Tasso Ham

Discussion in 'Pork' started by pantherfan83, Sep 29, 2008.

  1. pantherfan83

    pantherfan83 Smoking Fanatic

    First you take the pork butt and after removing the bone, slice it into steaks about 1 1/4 inch thick. Then you dry cure it for 4 hours. When done, a lot of the moisture is removed from the pork and it becomes much firmer (1st pic). Then you rinse off the cure and pat it dry with paper towels (2nd pic). Next you dredge in the tasso seasoning (3rd pic). I then put them on elevated racks and let them sit for an hour with a fan blowing on them (4th pic). I put them in my MES for @ 135 F. with royal oak and hickory chunks. After 2.5 hours, I raised the temp to 200 and cooked until they reached 150 F. I used 2 approx 10 lb butts. The 5th pic is the finished product. More pics in the next post.
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  2. pantherfan83

    pantherfan83 Smoking Fanatic

    Here are a couple of close up shots of the finished product. The tasso is really spicy, but underneath that is a really good cured ham and smoke flavor. I'm really happy with the way it turned out.
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  3. ohm

    ohm StickBurners SMF Premier Member

    mmmmm wow that looks great. I have had real Tasso as a kid and recently deliver from Louisiana. Thank you for the qviews and info.


    I am sure it turned out great.
     
  4. richtee

    richtee Smoking Guru OTBS Member

    Can you define this process? Cure was?
     
  5. bassman

    bassman Master of the Pit OTBS Member SMF Premier Member

    That's some good looking ham. Good job!
     
  6. guvna

    guvna Smoking Fanatic

    here comes the cure police! [​IMG]
     
  7. pantherfan83

    pantherfan83 Smoking Fanatic

    Sure, I followed the recipe and technique for the cure from the Charcuterie book. Ruhlman called it the "salt box method". I weighed up Kosher salt, pink salt (DC #1), and sugar. I don't have the proportions with me at work right now, but I can post them tonight if you'd like. Then I dredged the pork in the cure, covering all sides and put them in a plastic lug/container. When finished, I dumped all the leftover cure op top, then shook the container to distribute it as evenly as possible. Next, I put the container in the refrigerator for 4 hours.
     
  8. pantherfan83

    pantherfan83 Smoking Fanatic

    Thanks Ohm & Bassman[​IMG]
     
  9. pantherfan83

    pantherfan83 Smoking Fanatic

  10. richtee

    richtee Smoking Guru OTBS Member

    Huh...I have never made this type of ham...interesting. I prolly must have had it in some of the Cajun I have eaten but can't recall. How much of a cure did you get, penetration-wise in only 4 hours tho? Is this style not supposed to be a full cure for flavor reasons? It's used alot in gumbos, right?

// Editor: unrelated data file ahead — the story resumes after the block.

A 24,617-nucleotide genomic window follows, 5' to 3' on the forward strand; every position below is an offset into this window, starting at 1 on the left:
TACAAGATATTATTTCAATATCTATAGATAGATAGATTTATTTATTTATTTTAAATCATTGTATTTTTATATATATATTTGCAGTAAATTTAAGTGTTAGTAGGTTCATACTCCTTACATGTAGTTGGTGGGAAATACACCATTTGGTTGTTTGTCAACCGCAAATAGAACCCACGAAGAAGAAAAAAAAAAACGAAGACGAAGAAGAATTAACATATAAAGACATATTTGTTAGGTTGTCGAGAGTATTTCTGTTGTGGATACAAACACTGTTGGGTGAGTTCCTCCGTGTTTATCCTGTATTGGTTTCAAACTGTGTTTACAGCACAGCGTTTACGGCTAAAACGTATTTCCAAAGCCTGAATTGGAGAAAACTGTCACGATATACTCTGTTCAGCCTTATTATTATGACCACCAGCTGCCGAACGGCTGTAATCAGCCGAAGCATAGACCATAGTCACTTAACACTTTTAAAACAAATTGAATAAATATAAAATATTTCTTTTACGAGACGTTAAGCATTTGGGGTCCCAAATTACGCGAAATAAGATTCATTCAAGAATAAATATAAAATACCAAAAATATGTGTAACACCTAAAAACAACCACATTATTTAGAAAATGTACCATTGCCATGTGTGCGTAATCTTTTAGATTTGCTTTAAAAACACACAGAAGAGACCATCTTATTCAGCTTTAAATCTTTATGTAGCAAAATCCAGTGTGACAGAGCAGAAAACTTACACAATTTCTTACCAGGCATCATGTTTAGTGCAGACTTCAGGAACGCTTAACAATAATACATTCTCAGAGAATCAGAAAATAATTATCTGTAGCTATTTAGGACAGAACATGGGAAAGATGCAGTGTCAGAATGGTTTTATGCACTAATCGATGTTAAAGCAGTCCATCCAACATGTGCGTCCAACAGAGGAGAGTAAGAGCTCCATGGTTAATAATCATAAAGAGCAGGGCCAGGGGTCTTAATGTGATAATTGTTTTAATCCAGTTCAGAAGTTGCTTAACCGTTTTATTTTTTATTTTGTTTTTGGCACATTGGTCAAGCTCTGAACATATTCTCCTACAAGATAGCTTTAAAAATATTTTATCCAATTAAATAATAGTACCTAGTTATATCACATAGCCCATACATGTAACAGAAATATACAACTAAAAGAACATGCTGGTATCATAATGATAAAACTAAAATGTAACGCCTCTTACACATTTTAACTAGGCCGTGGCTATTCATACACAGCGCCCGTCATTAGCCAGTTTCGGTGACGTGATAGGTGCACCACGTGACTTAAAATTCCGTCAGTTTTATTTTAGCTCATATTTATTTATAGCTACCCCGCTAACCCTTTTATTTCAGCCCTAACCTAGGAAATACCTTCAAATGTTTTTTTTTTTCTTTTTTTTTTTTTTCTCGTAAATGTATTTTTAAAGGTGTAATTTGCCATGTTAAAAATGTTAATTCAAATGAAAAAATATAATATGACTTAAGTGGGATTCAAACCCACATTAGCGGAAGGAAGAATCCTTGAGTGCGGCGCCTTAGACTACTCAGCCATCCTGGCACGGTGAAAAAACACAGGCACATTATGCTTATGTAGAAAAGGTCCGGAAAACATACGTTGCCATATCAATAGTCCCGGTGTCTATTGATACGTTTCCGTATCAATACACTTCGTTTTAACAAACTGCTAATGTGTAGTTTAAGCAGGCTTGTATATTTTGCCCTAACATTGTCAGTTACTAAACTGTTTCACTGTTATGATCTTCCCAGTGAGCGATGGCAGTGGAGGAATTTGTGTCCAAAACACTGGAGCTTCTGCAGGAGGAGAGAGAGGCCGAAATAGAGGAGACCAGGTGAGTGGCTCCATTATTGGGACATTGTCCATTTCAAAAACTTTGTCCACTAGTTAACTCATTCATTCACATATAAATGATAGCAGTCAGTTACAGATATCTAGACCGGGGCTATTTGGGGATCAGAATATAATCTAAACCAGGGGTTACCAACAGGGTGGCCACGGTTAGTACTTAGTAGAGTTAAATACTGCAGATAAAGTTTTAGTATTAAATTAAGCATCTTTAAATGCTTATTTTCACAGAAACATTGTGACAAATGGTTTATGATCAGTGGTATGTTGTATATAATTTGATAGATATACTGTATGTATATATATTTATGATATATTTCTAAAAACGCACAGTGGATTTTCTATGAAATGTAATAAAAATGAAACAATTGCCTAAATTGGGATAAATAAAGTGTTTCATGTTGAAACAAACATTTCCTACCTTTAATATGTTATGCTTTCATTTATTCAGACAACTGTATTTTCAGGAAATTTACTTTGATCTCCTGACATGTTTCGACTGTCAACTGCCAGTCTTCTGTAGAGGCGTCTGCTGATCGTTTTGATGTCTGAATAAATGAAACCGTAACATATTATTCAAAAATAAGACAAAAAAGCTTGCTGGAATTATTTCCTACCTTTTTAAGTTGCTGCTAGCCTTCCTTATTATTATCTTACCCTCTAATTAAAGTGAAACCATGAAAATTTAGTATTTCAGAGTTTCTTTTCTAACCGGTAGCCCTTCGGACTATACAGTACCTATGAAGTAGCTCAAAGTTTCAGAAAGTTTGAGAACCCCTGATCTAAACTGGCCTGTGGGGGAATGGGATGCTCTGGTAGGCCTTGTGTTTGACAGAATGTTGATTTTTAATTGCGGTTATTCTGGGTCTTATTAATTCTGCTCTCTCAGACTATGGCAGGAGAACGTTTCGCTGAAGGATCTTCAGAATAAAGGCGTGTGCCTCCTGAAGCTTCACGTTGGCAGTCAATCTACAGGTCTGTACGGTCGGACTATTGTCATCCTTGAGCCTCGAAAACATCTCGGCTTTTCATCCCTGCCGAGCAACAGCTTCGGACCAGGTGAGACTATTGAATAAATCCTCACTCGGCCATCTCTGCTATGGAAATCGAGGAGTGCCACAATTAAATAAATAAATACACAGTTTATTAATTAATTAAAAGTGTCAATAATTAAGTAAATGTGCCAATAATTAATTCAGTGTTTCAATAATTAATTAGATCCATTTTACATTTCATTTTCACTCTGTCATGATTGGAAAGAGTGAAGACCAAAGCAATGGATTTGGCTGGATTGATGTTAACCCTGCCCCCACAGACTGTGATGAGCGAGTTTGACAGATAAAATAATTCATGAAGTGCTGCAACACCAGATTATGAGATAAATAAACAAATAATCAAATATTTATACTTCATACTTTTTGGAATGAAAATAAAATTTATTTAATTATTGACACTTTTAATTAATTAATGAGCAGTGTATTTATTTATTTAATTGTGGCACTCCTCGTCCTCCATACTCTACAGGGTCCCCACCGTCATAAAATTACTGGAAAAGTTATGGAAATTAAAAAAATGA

11. chef_boy812

    chef_boy812 Smoking Fanatic OTBS Member SMF Premier Member

    Great looking Tasso

    Did you use the recipe in the charcuterie book? any mods to the recipe?
    It deffinately looks like the packages of Paul perdan stuff we used to use in the resturants.

    Thanks[​IMG]
     
  12. pantherfan83

    pantherfan83 Smoking Fanatic

    I would think it would need to be longer too, but it's pink all the way through so it looks like 4 hrs did the job.. Maybe because it's not real thick.

    Yes, it's used in gumbo and jambalaya. It's a seasoning meat, so you can use it like you would use smoked ham, smoked ham hock/shank in beans (white, red, or black), soups, stews, or casseroles. I gave some to a friend the last time I made some and he made up a big pot of black-eyed peas and cooked them with the tasso. He said it was delicious.
     
  13. pantherfan83

    pantherfan83 Smoking Fanatic

    Yes, from the Charcuterie book. The only modifications I made wer the drying step and started the smoking at a lower temp so It would have a longer time under smoke.
     
  14. dangerdan

    dangerdan Meat Mopper OTBS Member SMF Premier Member

    Tasso prepared the old way is pretty high on my todo list. I had an old cajun friend (he's long gone now) down south who used make up a bunch every fall. I used to help him butcher out his hogs and I'd always get his bacon, tasso and andoullie. Tasso was always made from the scraps. He used to cure his for almost a week. It was harder almost like jerky and pink like yours came out, salty and spicy hot. I'm rally looking forward to making up a batch of tasso and cajun bacon soon.
     

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